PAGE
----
State ex rel. Department of Workforce Services, Workers' Compensation Division v. Lysne

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Justia Opinion Summary

The Supreme Court affirmed the decision of the Medical Commission approving John Lysne’s worker’s compensation claim seeking coverage for knee replacement surgery, holding that the Commission’s finding that Lysne’s work injury caused his need for knee replacement surgery was supported by substantial evidence and not contrary to law.

On appeal, the Workers’ Compensation Division argued that Lysne did not provide adequate proof that his need for knee replacement surgery was causally related to his work injury. The Supreme Court disagreed, holding that there was substantial evidence to support the Commission’s finding of causation and the Commission’s rejection of contrary medical evidence that the workplace injury was not causally related to Lysne’s requested surgery.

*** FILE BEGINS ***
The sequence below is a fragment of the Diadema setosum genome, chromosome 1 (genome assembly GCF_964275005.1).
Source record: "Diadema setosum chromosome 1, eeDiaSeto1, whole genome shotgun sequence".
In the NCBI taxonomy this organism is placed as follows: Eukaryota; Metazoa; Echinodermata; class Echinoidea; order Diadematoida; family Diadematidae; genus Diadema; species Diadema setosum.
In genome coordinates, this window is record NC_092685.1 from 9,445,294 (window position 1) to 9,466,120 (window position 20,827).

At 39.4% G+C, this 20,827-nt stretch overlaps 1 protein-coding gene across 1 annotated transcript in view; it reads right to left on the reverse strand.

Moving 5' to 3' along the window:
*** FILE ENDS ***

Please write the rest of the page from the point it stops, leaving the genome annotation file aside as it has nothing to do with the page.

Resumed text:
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IN THE SUPREME COURT, STATE OF WYOMING 2018 WY 107 APRIL TERM, A.D. 2018 September 11, 2018 IN THE MATTER OF THE WORKER’S COMPENSATION CLAIM OF JOHN LYSNE. STATE OF WYOMING ex rel. DEPARTMENT OF WORKFORCE SERVICES, WORKERS’ COMPENSATION DIVISION, S-18-0021 Appellant (Petitioner), v. JOHN LYSNE, Appellee (Respondent). Appeal from the District Court of Laramie County The Honorable Catherine R. Rogers, Judge Representing Appellant: Peter K. Michael, Wyoming Attorney General; Daniel E. White, Deputy Attorney General; J.C. DeMers, Senior Assistant Attorney General Representing Appellee: Brian J. Hanify, Hanify Law Office, P.C., Cheyenne, Wyoming Before DAVIS, C.J., and BURKE*, FOX, KAUTZ, and BOOMGAARDEN, JJ. * Chief Justice at time of brief-only conference. NOTICE: This opinion is subject to formal revision before publication in Pacific Reporter Third. Readers are requested to notify the Clerk of the Supreme Court, Supreme Court Building, Cheyenne, Wyoming 82002, of any typographical or other formal errors so that correction may be made before final publication in the permanent volume. DAVIS, Chief Justice. [¶1] John Lysne sought worker’s compensation coverage for knee replacement surgery, which the Medical Commission (the Commission) approved. The Workers’ Compensation Division (the Division) appeals, contending that Mr. Lysne did not provide adequate proof that his need for the surgery is causally related to his work injury. We affirm. ISSUE [¶2] The Division asserts one issue, which we rephrase as: Was the Commission’s finding that Mr. Lysne’s work injury caused his need for knee replacement surgery supported by substantial evidence and not contrary to law? FACTS [¶3] On July 22, 2013, Mr. Lysne, a roofer employed by Inman Roofing, injured his left knee while carrying shingles up a ladder and onto a roof. As he stepped onto the roof with his left foot, his leg “gave out,” causing him pain. When his knee did not heal after a month, he visited his doctor, who prescribed pain medication and told him to treat the knee with rest, ice and elevation. Mr. Lysne’s knee did not improve, and when he sought the renewal of his pain medication prescription, his doctor indicated that he would need an MRI. Mr. Lysne then filed a worker’s compensation claim and received an MRI. [¶4] After reviewing the MRI, Mr. Lysne’s doctor referred him to Dr. Bruce Smith, an orthopedic surgeon in Cheyenne. Dr. Smith examined Mr. Lysne on January 21, 2014, noted that he continued to experience pain, and diagnosed him with chondromalacia of the left knee, medial meniscus tear, patellar malalignment syndrome, and plica syndrome of the knee. Based upon his findings, on February 6, 2014, Dr. Smith operated on Mr. Lysne’s knee, performing an arthroscopic excision of the medial meniscus tear, arthroscopic chondral shaving of the patella, femoral groove, the medial femoral condyle and the lateral tibial plateau, and an arthroscopic excision of the medial plica in the knee. [¶5] Post-surgery, Mr. Lysne began physical therapy. Initially, his knee did well, but as his therapy progressed, Mr. Lysne was unable to “work past the pain.” Consequently, in May of 2014, Dr. Smith recommended continued physical therapy and encouraged him to seek a second opinion. In June of 2014, Mr. Lysne saw Dr. Mark McKenna, another orthopedic surgeon, who ordered a second MRI. That MRI revealed “meniscal fraying and irritation” and “swelling within the soft tissue and some cartilage damage.” On July 31, 2014, Dr. McKenna performed a second arthroscopic procedure and found “a tear of the posteromedial meniscus in the posterior horn[,] . . . loose fragments within the joint[,] 1 . . . and synovitis and scar tissue formation over the anterior aspect of the joint.” In October of 2014, Mr. Lysne again saw Dr. McKenna and reported continued and worsening pain in the knee. Dr. McKenna gave him an intraarticular injection of pain medications in his knee to relieve his pain and suggested that Mr. Lysne undergo an MRI of his back to determine whether it was contributing to his knee problems. Based upon his review of the results of the second MRI, Dr. McKenna recommended that Mr. Lysne see a neurologist or neurosurgeon and did not think that a knee replacement would help him at that point. Accordingly, Mr. Lysne met with a neurosurgeon who ruled out his back as a cause of his knee pain. [¶6] On January 19, 2015, Mr. Lysne saw Dr. Jean Basta, a third orthopedic surgeon. Dr. Basta concluded that Mr. Lysne had a left medial meniscus tear, a left chondromalacia patella, and internal derangement in the left knee. Dr. Basta suspected that “he is retearing the medial meniscus because it is in a weakened state.” Dr. Basta gave Mr. Lysne another injection in his knee and ordered him to use crutches and remain non-weight-bearing for six weeks, and, if the pain persisted, she would perform a third arthroscopic surgery at that time. [¶7] Four days after seeing Dr. Basta and at the direction of the Division, Mr. Lysne saw Dr. Ricardo Nieves for an independent medical evaluation and impairment rating evaluation (IME). Despite the fact that Mr. Lysne was non-weight-bearing and had just received an injection for continued pain in his left knee, Dr. Nieves concluded that he was at maximum medical improvement (MMI) and that he had sustained a 1% whole body physical impairment. On March 4, 2015, the Division determined that Mr. Lysne’s workplace injury resulted in a 1% impairment of his left knee and awarded him benefits in the amount of $1,509.68. Mr. Lysne objected to this determination, arguing that the conclusion that he had reached MMI was premature. [¶8] On March 10, 2015, at the suggestion of Dr. Edgrin, who saw Mr. Lysne for reasons unrelated to his knee, Mr. Lysne saw Dr. Charlie Yang, an orthopedic surgeon in Denver, Colorado. Dr. Yang discussed treatment options with Mr. Lysne, including a left total knee arthroplasty (replacement). Mr. Lysne indicated that he would like to pursue the surgical intervention upon obtaining worker’s compensation approval. In April, Dr. Ricardo Nieves supplemented his IME evaluation, concluding that “[i]n my professional opinion within a reasonable degree of medical probability a left total knee replacement surgery is not causally related to Mr. Lysne’s work injury of 7/22/2013 in which the resulting work injury was of a medial meniscus injury.” On April 16, 2015, the Division denied Mr. Lysne’s request for the preauthorization of his total knee replacement surgery. Mr. Lysne again objected to that determination. [¶9] The Division then referred Mr. Lysne to Dr. Mark Rangitsch, a fifth orthopedic surgeon, for another IME. In his May 4, 2015 report, Dr. Rangitsch explained that “further treatment options [] could help” and suggested “unicompartmental [partial] knee 2 replacement.” Subsequently, the Division referred Mr. Lysne to Dr. Greg Reichardt, a physical and rehabilitation medicine specialist, for a third IME on June 23, 2015. Dr. Reichardt concluded that a total knee replacement was not reasonable and necessary medical care for his workplace injury. Two months later, on August 17, 2015, Mr. Lysne saw a sixth orthopedic surgeon, Dr. Rocci Trumper. Dr. Trumper examined Mr. Lysne and recommended a total knee replacement. [¶10] After a contested case hearing on Mr. Lysne’s objections to the Division’s determinations, the Commission reversed the Division’s March 4, 2015 and April 16, 2015 determinations. The Commission found that the physical impairment rating of 1% whole body offered by the Division was premature, that Mr. Lysne was not at a level of maximum medical improvement when he was rated by Dr. Nieves, and that he should be placed back on Temporary Total Disability payments for an additional period of time, terminating in June 2015 when he resumed gainful employment. With respect to preauthorization for total knee replacement surgery, the Commission concluded: The hearing panel further finds that the preauthorization request for total knee replacement surgery is reasonable and necessary under the circumstances and causally related to [Mr. Lysne’s] work injury and is fully compensable. The Division appealed, and the district court affirmed the Commission’s findings. The Division timely appeals. STANDARD OF REVIEW [¶11] We review an appeal from a district court’s review of an administrative agency’s decision as if the case came directly from the agency and give no deference to the district court. Morris v. State ex rel. Dep’t of Workforce Servs., Workers’ Comp. Div., 2017 WY 119, ¶ 23, 403 P.3d 980, 986 (Wyo. 2017) (citing Guerrero v. State ex rel. Dep’t of Workforce Servs., Workers’ Comp. Div., 2015 WY 88, ¶ 11, 352 P.3d 262, 265 (Wyo. 2015)). Wyo. Stat. Ann. § 16-3-114(c) (LexisNexis 2017) establishes the scope of our review: (c) To the extent necessary to make a decision and when presented, the reviewing court shall decide all relevant questions of law, interpret constitutional and statutory provisions, and determine the meaning or applicability of the terms of an agency action. In making the following determinations, the court shall review the whole record or those parts of it cited by a party and due account shall be taken of the rule of prejudicial error. The reviewing court shall: 3 .... (ii) Hold unlawful and set aside agency action, findings and conclusions found to be: (A) Arbitrary, capricious, an abuse of discretion or otherwise not in accordance with law; (B) Contrary to constitutional right, power, privilege or immunity; (C) In excess of statutory jurisdiction, authority or limitations or lacking statutory right; (D) Without required by law; or observance of procedure (E) Unsupported by substantial evidence in a case reviewed on the record of an agency hearing provided by statute. [¶12] We must decide whether there is substantial evidence to support the Commission’s findings of fact. Dale v. S & S Builders, 2008 WY 84, ¶ 22, 188 P.3d 554, 561 (Wyo. 2008). We consider “whether [the Commission’s] conclusion was contrary to the overwhelming weight of the evidence in the record as a whole.” Id. We “defer to the hearing examiner in [factual] matters, and will only overturn the hearing examiner’s determinations if they are ‘clearly contrary to the great weight of the evidence.’” Hildebrant v. State ex rel Dep’t of Workforce Servs., 2015 WY 41, ¶ 13, 345 P.3d 875, 879 (Wyo. 2015) (quoting Taylor v. State ex rel. Wyo. Workers’ Safety & Comp. Div., 2005 WY 148, ¶ 16, 123 P.3d 143, 148 (Wyo. 2005)). If the agency’s decision is supported by substantial evidence, we cannot properly substitute our judgment for that of the agency and must uphold the findings on appeal. Substantial evidence is relevant evidence which a reasonable mind might accept in support of the agency’s conclusions. It is more than a scintilla of evidence. Walton v. State ex rel. Wyo. Workers’ Safety & Comp. Div., 2007 WY 46, ¶ 9, 153 P.3d 932, 935 (Wyo. 2007) (citation omitted). We review an agency’s conclusions of law de novo and will affirm only if the agency’s conclusions are in accordance with the law. Morris, ¶ 25, 403 P.3d at 987. 4 DISCUSSION [¶13] A worker’s compensation claimant has the burden of proving every essential element of his claims by a preponderance of the evidence. Morris, ¶ 25, 403 P.3d at 986. This burden applies equally when a claimant seeks coverage for additional claims “despite previous awards for the same injury.” Landwehr v. State ex rel. Wyo. Workers’ Safety & Comp. Div., 2014 WY 25, ¶ 14, 318 P.3d 813, 819 (Wyo. 2014). To qualify for benefits, an injured employee must suffer an injury “arising out of and in the course of employment . . . .” Wyo. Stat. Ann. § 27-14-102(a)(xi) (LexisNexis 2017). In Beall v. Sky Blue Enterprises, Inc., 2012 WY 38, 271 P.3d 1022 (Wyo. 2012), we explained that we interpret the phrase, “arising out of and in the course of employment” to require a “causal nexus between the injury and some condition, activity, environment or requirement of the employment.” Id. ¶ 21, 271 P.3d at 1032 (citation and internal quotation marks omitted). Thus, “a worker’s compensation claimant must establish that the particular physical malady for which he is seeking benefits is . . . causally connected to a specified on-the-job incident.” Matter of Claim of Rogers v. Russell Construction Co., Inc., 2016 WY 80, ¶ 16, 376 P.3d 1172, 1175 (Wyo. 2016); see also Trump v. State ex rel. Wyoming Workers’ Safety & Comp. Div., 2013 WY 40, ¶ 21, 312 P.3d 802, 809 (Wyo. 2013). [¶14] We have extended the burden of establishing causation to claimants seeking preauthorization for medical treatment: Wyo. Stat. Ann. § 27-14-601(o) (LexisNexis 2013), and the Division’s rules and regulations . . . set forth the following standards for a preauthorization determination: (1) whether the treatment is reasonable; (2) whether the treatment is medically necessary; and (3) whether the treatment is in compliance with the Division’s case management and treatment guidelines. Rules, Regulations & Fee Schedule, ch. 10 § 23(a) (filed June 6, 2011). This Court has added another consideration—whether the treatment is causally related to the workplace injury deemed compensable. Beall, 2012 WY 38, ¶¶ 21, 23, 271 P.3d at 1032. Hildebrant, ¶ 15, 345 P.3d at 880. [¶15] The Division claims that the Commission’s decision to approve worker’s compensation benefits for Mr. Lysne’s knee replacement was unsupported by substantial evidence and contrary to law because: 1) the Commission erred as a matter of law when it did not require Mr. Lysne to present medical evidence to prove that his work injury caused the need for a total knee replacement; 2) Mr. Lysne did not prove his work incident caused the injury requiring knee replacement; and 3) the Commission’s rejection 5 of medical testimony regarding causation was not supported by substantial evidence. We address these arguments in turn. 1. Proof of causation by medical evidence. [¶16] Typically, a claimant must establish a causal connection between the workplace incident and the injury for which treatment is sought with “expert medical testimony that it is more probable than not that the work contributed in a material fashion to . . . the injury.” Guerrero, ¶ 15, 352 P.3d at 267. However, medical testimony is not required to establish causation in every instance. Proof of causation by a medical provider is not required in “exceedingly obvious cases” such as when a single incident is alleged to have caused the injury. We have explained: Except in exceedingly obvious cases, proof of causation requires expert testimony to a reasonable degree of medical probability that a workplace event materially contributed to the precipitation, aggravation, or acceleration of the bodily damage for which compensation is sought – i.e., that it more probably than not had that effect. Stevens v. State ex rel. Wyoming Dep’t of Workforce Servs., 2014 WY 153, ¶ 50 n.6, 338 P.3d 921, 932 n.6 (Wyo. 2014). Rogers, ¶ 16, 376 P.3d at 1175 (emphasis added). [¶17] In Matter of Worker’s Compensation Claim of Thornberg, 913 P.2d 863 (Wyo. 1996), we explained that “when a single incident is alleged to have caused an injury, medical testimony is not required if it is not essential to establish a causal connection between the occurrence and the injury.” Id. at 867. However, even when a single incident is alleged to have caused the injury, medical testimony can be essential to establish a causal connection if the medical condition is “not ‘immediately and directly or naturally and probably’ the result” of the workplace incident. Id. (quoting Hansen v. Mr. D’s Food Center, 827 P.2d 371, 373 (Wyo. 1992)). “It is only ‘[w]here injuries are so immediately and directly or naturally and probably the result of an accident, [that] medical evidence is not essential to find a causal connection.’” Id. (quoting Hansen, 827 P.2d at 373) (alterations in original). [¶18] We have required medical evidence to establish causation when a significant amount of time elapses between the initial workplace injury and the claim, when there is an intervening injury, when there is a preexisting condition, or when the claimant’s symptoms and medical history are complex. See, e.g., Landwehr, ¶ 18, 318 P.3d at 82021 (nine years elapsed between initial injury and an intervening workplace injury, claimant’s symptoms were complex, she had multiple issues, and she had a lengthy medical history with symptoms related to and unrelated to her claim); Hayes v. State ex 6 rel. Wyoming Workers’ Safety & Comp. Div., 2013 WY 96, ¶ 22, 307 P.3d 843, 850 (Wyo. 2013) (medical testimony was necessary to demonstrate causal connection where medical issues were not the probable result of the workplace accident and case involved complex issues related to cystic fibrosis and its physical effects); Boyce v. State ex rel Wyo. Workers’ Safety & Comp. Div., 2005 WY 9, ¶ 16, 105 P.3d 451, 456 (Wyo. 2005) (medical testimony was necessary to prove link between worsening of preexisting medical condition and claimant’s work activities). [¶19] However, when the medical condition is “immediately and directly or naturally and probably” the result of the workplace incident, we have not required medical testimony. Thornberg, 913 P.2d at 867 (quoting Hansen, 827 P.2d at 373). For example, in Gray v. State ex rel. Wyoming Workers’ Safety & Comp. Div., 2008 WY 115, 193 P.3d 246 (Wyo. 2008), the claimant had suffered a compensable injury for which he was being treated. Four months after his initial injury he told his doctor that “his back ‘popped’ and that he experienced immediate severe pain in his lower extremities.” Id. ¶ 4, 193 P.3d at 248. An MRI revealed that he had a herniated disk. Id. The division denied coverage for his herniated disk, concluding that he had not met his burden of establishing causation because his doctor did not testify that the herniated disk was probably or likely caused by the original incident and because an anonymous caller claimed he had injured his back lifting hay. Id. We reversed an Office of Administrative Hearings decision denying benefits, reasoning that medical evidence showing “that [claimant] was injured and that the injury he suffered was of the sort that could have occurred during the work-related incident,” combined with the claimant’s testimony regarding his symptoms between the incident and the diagnosis were sufficient to establish causation. Id. ¶ 17, 193 P.3d at 252. [¶20] Similarly, in Hansen v. Mr. D’s Food Center, 827 P.2d 371 (Wyo. 1992), we considered whether an employee who had an original compensable injury had established causation of the reoccurrence of her back injury over a year later. We concluded that medical testimony was not required and that her testimony that “no specific incident resulted in the recurrence of her back pain” was sufficient to find that her new claim was “grounded in the original injury.” Id. at 374; see also Herrera v. State ex rel. Wyoming Workers’ Safety & Comp. Div., 2010 WY 103, ¶ 24, 236 P.3d 277, 284 (Wyo. 2010) (where there was a single incident and claimant testified that medication treated mental and physical injuries, medical testimony was not required to prove causation). [¶21] The Division argues that because Mr. Lysne’s case “presents complex medical issues,” he could not establish causation without medical evidence. The facts relevant to proof of causation in this instance, however, were not complex: Mr. Lysne did not have knee problems prior to his compensable workplace injury, and he has continually suffered since that time. Despite two surgeries, two injections, and the extensive physical therapy he has received since his injury, Mr. Lysne has failed to recover in any meaningful way. Three doctors recommended knee replacement or partial knee 7 replacement surgery to address his ongoing knee problem. Finally, Mr. Lysne testified that his work injury “brought me to this position [needing knee replacement surgery].” Like Gray and Hansen, and unlike cases where we have held medical evidence was necessary, this case did not involve factors such as a significant amount of time between the initial workplace injury and the claim, an intervening injury, a preexisting condition, or complex symptoms or medical history. See supra ¶¶ 18-19. The Commission did not err as a matter of law when it did not require corroborative medical evidence to establish that Mr. Lysne’s continued knee pain was caused by his original injury. 2. Proof of causation in this case. [¶22] The Division contends that Mr. Lysne did not prove by a preponderance of the evidence that his work injury caused the need for a total knee replacement. The Division argues that because the Commission did not expressly find that the need for treatment was obviously or directly the result of the workplace accident, it applied the incorrect “legal standard regarding Lysne’s burden of proof.” We are unpersuaded. [¶23] The claimant has the burden of proving by a preponderance of the evidence that a causal connection exists between a work-related injury and the injury for which worker’s compensation benefits are being sought. Dale, ¶ 35, 188 P.3d at 563 (citing SherwinWilliams Co. v. Borchert, 994 P.2d 959, 963 (Wyo. 2000); Taylor, ¶ 9, 123 P.3d at 146; Morgan v. Olsten Temp. Servs., 975 P.2d 12, 16 (Wyo. 1999)). Thus, Mr. Lysne had the burden of proving by a preponderance of the evidence that the proposed knee replacement surgery is causally related to his workplace incident. The Commission found that he met this burden and concluded that the proposed surgery was compensable. The Commission recognized that Mr. Lysne bore the burden of establishing causation by a preponderance of the evidence, found that “total knee replacement surgery is . . . causally related to [Mr. Lysne’s] workplace injury,” and concluded that he “met his burden of proof in establishing that he sustained a compensable work injury.” The Commission also concluded that Mr. Lysne’s injury is “a legitimate work injury,” that “Mr. Lysne obtained a poor result from two prior arthroscopic surgeries and he was continuing to receive care,” and that knee replacement surgery is “causally related to the work injury of 7/22/2013.” [¶24] On review, our task is to determine whether that decision was supported by substantial evidence. “When the burdened party prevailed before the agency, we will determine if substantial evidence exists to support the finding for that party by considering whether there is relevant evidence in the entire record which a reasonable mind might accept in support of the agency’s conclusion.” Dale, ¶ 22, 188 P.3d at 561. [¶25] Here, the record contains substantial evidence that supports the conclusion that the proposed knee replacement is causally related to Mr. Lysne’s compensable injury. Mr. Lysne first began experiencing knee pain when he injured his knee on the job in July of 8 2013. He testified that his pain continued and worsened as he sought a variety of both invasive and conservative forms of treatment. He had two arthroscopic surgeries performed by two different orthopedic surgeons. He had injections. He underwent extensive physical therapy.1 Yet his pain continued, and he never fully recovered from his injury. Two orthopedic surgeons recommended knee replacement surgery and a third recommended partial knee replacement surgery to resolve the knee pain which began when he stepped from the ladder onto the roof in July of 2013. This is substantial evidence which supports the Commission’s conclusion. See Hildebrant, ¶ 18, 345 P.3d at 880-81 (testimony that spinal cord stimulator can relieve back pain and that claimant’s ongoing leg and back pain was at least partially attributable to his workplace injury was substantial evidence to support hearing examiner’s finding of a causal connection between the workplace injury and the proposed treatment). [¶26] The record contains some evidence that degeneration in Mr. Lysne’s knee could be an additional source of his ongoing pain. Dr. Trumper noted that Mr. Lysne “injured his knee at work,” and since then has “had no significant improvement.” He concluded that his “history and exam would suggest that his symptoms are all degenerative in nature.” There is no indication in the record regarding whether Mr. Lysne’s workplace injury caused the degeneration or whether it came about independently. However, even if the degeneration could be considered a preexisting condition, in Wyoming, “[i]f an employee suffers from a preexisting condition, that employee may still recover if his employment substantially or materially aggravates that condition.” Straube v. State ex rel. Wyoming Worker’s Safety & Comp. Div., 2009 WY 66, ¶ 15, 208 P.3d 41, 47 (Wyo. 2009) (quoting Lindbloom v. Teton Int’l, 684 P.2d 1388, 1389 (Wyo. 1984)). [¶27] In Straube, the claimant injured his knee at work and received arthroscopic surgery, which was covered by worker’s compensation. Id. ¶¶ 3-4, 208 P.3d at 42-43. After his MRI, but before surgery, his surgeon noted that “it is impossible to tell whether or not [his] injury is acute or chronic.” Id. After surgery, the claimant underwent physical therapy, but never completely recovered. Id. ¶ 6, 208 P.3d at 43. He requested preauthorization for a subsequent surgery, but the Division denied his request, concluding that he had been appropriately compensated for his work-related injury and that any additional medical treatment was solely related to his preexisting condition. Id. ¶ 8, 208 P.3d at 44. We reversed, recognizing that medical consequences of a work injury are not apportioned “between the immediate injury and a preexisting condition.” Id. ¶ 18, 208 P.3d at 48. Rather, “an employer takes an employee as he finds him.” Id. ¶ 17, 208 P.3d at 48. We held, “anything that is a direct continuing consequence [of the work injury] is also covered. . . . Straube’s knee never fully recovered after the work injury, as evidenced by the continued weakness in the knee and Straube’s continued pain.” Id. ¶¶ 17-18, 208 The Division argues that Mr. Lysne’s statement that his knee “popped” during physical therapy amounted to a re-injury and thus this matter should have been analyzed under the second compensable injury rule. This argument was raised for the first time on appeal; consequently, we will not consider it here. See Reichert v. Daugherty, 2018 WY 103, ¶¶ 23-25, ___ P.3d ___, ___ (Wyo. 2018). 1 9 P.3d at 48. The same reasoning applies here. Regardless of whether Mr. Lysne had degeneration due to a preexisting condition, his original meniscal tear was a compensable workplace injury and he never fully recovered from that injury. [¶28] The Commission’s conclusion that Mr. Lysne met his burden of proving causation by a preponderance of the evidence was not contrary to the great weight of the evidence, and we will not overturn it. 3. Rejection of medical testimony regarding causation. [¶29] Finally, the Division argues that the Commission’s rejection of medical evidence regarding causation was not supported by substantial evidence and was contrary to law. The Division argues that the Commission incorrectly substituted its own medical opinions in place of Dr. Nieves’ findings regarding causation, improperly discounted Dr. Nieves’ causation opinion, improperly disagreed with Dr. Nieves’ opinion that Mr. Lysne was obese, improperly discounted both his and Dr. Reichhardt’s opinions because they were not orthopedic surgeons, and failed to cite medical evidence to support its conclusion that complications occur “quite regularly.” [¶30] Whether a causal connection exists is a question of fact. Taylor, ¶ 9, 123 P.3d at 146 (citing Hurley v. PDQ Transport, Inc., 6 P.3d 134, 138 (Wyo. 2000)). This Court has been clear in its requirements for the consideration to be given medical opinion testimony. When presented with medical opinion testimony, the Commission, “as the trier of fact, is responsible for determining relevancy, assigning probative values, and ascribing the relevant weight to be given to the testimony.” Worker’s Comp. Claim of Rodgers v. State ex rel. Wyo. Workers’ Safety & Comp. Div., 2006 WY 65, ¶ 24, 135 P.3d 568, 576 (Wyo. 2006). “In weighing the medical opinion testimony, the fact finder considers: (1) the opinion; (2) the reasons, if any, given for it; (3) the strength of it; and (4) the qualifications and credibility of the witness or witnesses expressing it.” Alphin v. State ex rel. Wyoming Workers’ Safety & Comp. Div., 2010 WY 39, ¶ 19, 228 P.3d 61, 69 (Wyo. 2010) (quoting Rodgers, ¶ 24, 135 P.3d at 576). “The task of determining the credibility of the witnesses and weighing the evidence is assigned to the Medical Commission, and its determination will be overturned only if it is clearly contrary to the great weight of the evidence.” Hurley, 6 P.3d at 138 (citing Helm v. State ex rel. Wyo. Workers’ Safety & Comp. Div., 982 P.2d 1236, 1237 (Wyo. 1999)). [¶31] Dr. Nieves performed an IME and, in the addendum to his original report, concluded, without providing rationale, that there was no causal connection: 1. Is the proposed surgery for left total knee replacement causally related to Mr. Lysne’s work injury of 7/22/2013? Please explain. 10 Answer: In my professional opinion within a reasonable degree of medical probability a left total knee replacement surgery is not causally related to Mr. Lysne’s work injury of 07/22/2013 in which the resulting work injury was of a medial meniscus injury. Dr. Nieves also opined that Mr. Lysne had reached MMI. The Division’s argument centers around the MMI opinion, which was unrelated to Dr. Nieves’ opinion regarding causation. In support of his conclusion that Mr. Lysne had reached MMI, Dr. Nieves wrote that “no additional diagnostic or treatment interventions are indicated” and that the negative factors against additional interventions on [Mr. Lysne] includes [sic] • The subjective complaints are out of proportion to objective findings • High level of perceived disability as evident by Pain Disability Questionnaire of 132 • Chronic smoker (one pack a day for 30 years) • Obesity (H 5’10”, W 230, BMI 33) • Work related injury • Poor response to treatment interventions (conservative and surgical). • 1 year and 3 ½ months out of work None of these factors address causation. The Commission was critical of Dr. Nieves’ evaluation because his report “only casually noted the injection provided by Dr. Basta four days earlier and nowhere in his report did he indicate that Mr. Lysne was on crutches and had been ordered to avoid all weight bearing on the left leg.” The Commission also found “Dr. Nieves’ report and opinion is flawed in other respects.” The Commission referred to the above-quoted factors regarding Dr. Nieves’ conclusion that Mr. Lysne had reached MMI and explained: The [Commission] closely listened to the testimony of Mr. Lysne and his significant other and our findings are almost completely opposite of those of Dr. Nieves. Mr. Lysne is not an obese person. He is large but sturdy and has been engaged in the heavy occupation of roofing his entire life. He testified that the bundles of shingles he was carrying up the ladder on the date of the injury was 78 pounds. We found him to be a very accurate historian, and not one who exaggerates his condition. We further discount Dr. Nieves’ 11 opinion because he failed to discuss the treatment that had been recommended by Dr. Basta just four days earlier and he had barely commenced the non-weight bearing activity that had been prescribed. Dr. Basta clearly indicated that she wanted to see him back after that period of time and would consider a third arthroscopic procedure. Mr. Lysne did not have an opportunity to follow Dr. Basta’s advice, and the [Commission] finds that Mr. Lysne was NOT at a level of Maximum Medical Improvement at the time that he was rated by Dr. Nieves. Dr. Nieves’ determination that he was at MMI was premature, and failed to fully consider the treatment that had been recommended by Dr. Basta. Mr. Lysne had undergone two surgeries, a variety of conservative treatments, including physical therapy and injections, and continued to have problems with his knee, which we find to be credible and related to the work injury. Mr. Lysne’s testimony that he injured his knee during physical therapy after the first surgery provides a completely plausible explanation as to why he failed to improve after the initial surgery. Radiologic studies were not immediately provided after the incident at physical therapy, and we are left with the testimony of Mr. Lysne and [his girlfriend] that his condition worsened after the incident and his knee was again in need of surgical attention after the incident at physical therapy. The medical panel notes that such complications after surgery occur quite regularly, and appear to have occurred with Mr. Lysne’s treatment, complicating his course of care and treatment. .... We further note that Dr. Nieves is NOT an orthopedic surgeon, but rather is an occupational medicine physician, and we place higher weight on the opinions of the various surgeons in this case, who have indicated that Mr. Lysne is in need of additional treatment, including the possibility of a knee replacement. [¶32] Dr. Reichardt found the identical date of MMI and impairment rating as Dr. Nieves. With regard to the causation issue, Dr. Reichardt wrote that he was “unable to 12 support a left total knee arthroplasty being done as treatment” for Mr. Lysne’s work injury “for the reasons outlined above in paragraph 6.” Paragraph 6 states: 6. What is your prognosis and what are your treatment recommendations? From a physiatric[2] perspective, his prognosis is guarded. He has had multiple surgeries without a good outcome to date. His knee pain and functional limitations are more that would be anticipated based on his MRI. He has underlying diabetes and significant ongoing smoking habit [sic]. He is overweight. From a physiatric perspective, it would appear appropriate for him to focus on an independent active exercise program as the primary treatment modality. Continued use of an anti-inflammatory would appear to be reasonable. It would be best to try to taper him off of his opioids, particularly within the setting of his sleep apnea and it would be appropriate for him to pursue a sleep study outside of the setting of his Workers’ Compensation claim to evaluate for sleep apnea. [¶33] The Commission recognized that Dr. Reichardt “concluded that the total knee arthroscopy was not warranted.” However, like its evaluation of Dr. Nieves’ reports, the majority of the Commission’s findings addressing Dr. Reichardt’s report expressed the Commission’s concern regarding Dr. Reichardt’s MMI conclusion and his impairment rating, not the causation issue, which was not expressly addressed by Dr. Reichardt. The Commission explained that Dr. Reichardt’s report “provided a fairly thorough evaluation, but he appears to have simply adopted Dr. Nieves’ physical impairment rating, as well as Dr. Nieves’ date of Maximum Medical Improvement.” [¶34] There is substantial evidence in the record as a whole to support the Commission's decision to reject the conclusions offered by Dr. Nieves and Dr. Reichardt as to causation. The Commission did not disregard the evidence contained in Dr. Nieves’ and Dr. Reichardt’s reports; rather, it evaluated those reports, and for valid reasons, discounted them. The Commission was entitled to give more weight to the evidence it deemed more credible and reliable. See Straube, ¶ 25, 208 P.3d at 49 (Burke, J., dissenting) (“it is up to the Medical Commission, not this Court, to determine the credibility of witnesses and the weight afforded to conflicting evidence,” noting that “[w]e defer to the experience and expertise of the agency in its weighing of the evidence” (quoting Southwest Wyoming Rehab. Ctr. v. Emp’t Sec. Comm’n of Wyoming 781 P.2d 918, 921 (Wyo. 1989)). The Commission relied upon its own observations of Mr. Lysne when he testified before it as well as the opinions of surgeons who treated and/or evaluated Mr. Lysne. Dr. Yang noted that Mr. Lysne had two failed arthroscopies and 2 Physical and rehabilitative medicine. 13 discussed the total knee arthroplasty as the alternative option to repeat injections, which have failed in the past. Dr. Rangitsch thought that Mr. Lysne was “a candidate for unicompartmental knee replacement.” Dr. Trumper reported that Mr. Lysne “exhausted conservative treatment including extensive therapy, intra-articular injections and two knee arthroscopies. Based upon the pain he feels and its location, I think the most predictable procedure for him would be a total knee replacement.” [¶35] Our review of the record reveals that the Commission’s rejection of Dr. Nieves’ and Dr. Reichardt’s conclusions regarding causation is not “contrary to the great weight of the evidence.” Hurley, 6 P.3d at 138. “The role of the Medical Commission is to resolve medically contested issues through the professional expertise of health care providers.” Id. (citing Snyder v. State ex rel. Wyo. Workers’ Comp. Div., 957 P.2d 289, 295 (Wyo. 1998)). That role includes determining the weight to be given to medical opinion testimony. Hurley, 6 P.3d at 138. The Commission is “not legally obligated to accept the findings of an impartial, appointed independent medical examiner if, in their expertise, the Commission determines the factual basis for the report and conclusion is not credible or reliable.” Id. The Commission articulated its findings and the weight it assigned to the medical testimony; we will not usurp its role as the trier of fact and judge of the credibility of witnesses unless its conclusions are clearly contrary to the great weight of the evidence. Thornberg, 913 P.2d at 869. Here, the Commission’s conclusions are supported by the evidence. CONCLUSION [¶36] The Commission’s finding that Mr. Lysne’s work injury caused his need for knee replacement surgery was supported by substantial evidence was not contrary to law. Medical evidence of causation was not required because in this instance Mr. Lysne’s need for knee replacement surgery was “immediately and directly or naturally and probably” the result of the accident. There was substantial evidence to support the Commission’s finding of causation and the Commission’s rejection of contrary medical evidence that the workplace injury was not causally related to the requested knee replacement surgery. We affirm. 14